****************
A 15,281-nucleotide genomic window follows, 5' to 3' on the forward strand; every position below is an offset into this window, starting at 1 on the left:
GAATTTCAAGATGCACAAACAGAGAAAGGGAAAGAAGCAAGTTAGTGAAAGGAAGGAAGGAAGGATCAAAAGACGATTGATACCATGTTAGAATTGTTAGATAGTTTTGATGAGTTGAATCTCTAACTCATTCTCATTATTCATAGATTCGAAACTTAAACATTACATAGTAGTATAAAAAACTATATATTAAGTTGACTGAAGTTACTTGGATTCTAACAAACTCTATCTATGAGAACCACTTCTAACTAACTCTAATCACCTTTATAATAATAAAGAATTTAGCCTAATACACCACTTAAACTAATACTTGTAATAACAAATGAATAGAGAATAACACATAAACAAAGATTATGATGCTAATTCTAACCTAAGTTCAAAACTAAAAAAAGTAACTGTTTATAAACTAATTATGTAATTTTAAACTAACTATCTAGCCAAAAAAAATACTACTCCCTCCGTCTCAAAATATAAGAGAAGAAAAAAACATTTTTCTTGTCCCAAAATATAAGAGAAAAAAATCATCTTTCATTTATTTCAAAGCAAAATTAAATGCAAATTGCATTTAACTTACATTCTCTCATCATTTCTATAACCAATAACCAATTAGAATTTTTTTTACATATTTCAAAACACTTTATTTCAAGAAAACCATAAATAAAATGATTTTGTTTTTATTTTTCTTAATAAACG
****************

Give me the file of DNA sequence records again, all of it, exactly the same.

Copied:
A 15,281-nucleotide genomic window follows, 5' to 3' on the forward strand; every position below is an offset into this window, starting at 1 on the left:
GAATTTCAAGATGCACAAACAGAGAAAGGGAAAGAAGCAAGTTAGTGAAAGGAAGGAAGGAAGGATCAAAAGACGATTGATACCATGTTAGAATTGTTAGATAGTTTTGATGAGTTGAATCTCTAACTCATTCTCATTATTCATAGATTCGAAACTTAAACATTACATAGTAGTATAAAAAACTATATATTAAGTTGACTGAAGTTACTTGGATTCTAACAAACTCTATCTATGAGAACCACTTCTAACTAACTCTAATCACCTTTATAATAATAAAGAATTTAGCCTAATACACCACTTAAACTAATACTTGTAATAACAAATGAATAGAGAATAACACATAAACAAAGATTATGATGCTAATTCTAACCTAAGTTCAAAACTAAAAAAAGTAACTGTTTATAAACTAATTATGTAATTTTAAACTAACTATCTAGCCAAAAAAAATACTACTCCCTCCGTCTCAAAATATAAGAGAAGAAAAAAACATTTTTCTTGTCCCAAAATATAAGAGAAAAAAATCATCTTTCATTTATTTCAAAGCAAAATTAAATGCAAATTGCATTTAACTTACATTCTCTCATCATTTCTATAACCAATAACCAATTAGAATTTTTTTTACATATTTCAAAACACTTTATTTCAAGAAAACCATAAATAAAATGATTTTGTTTTTATTTTTCTTAATAAACG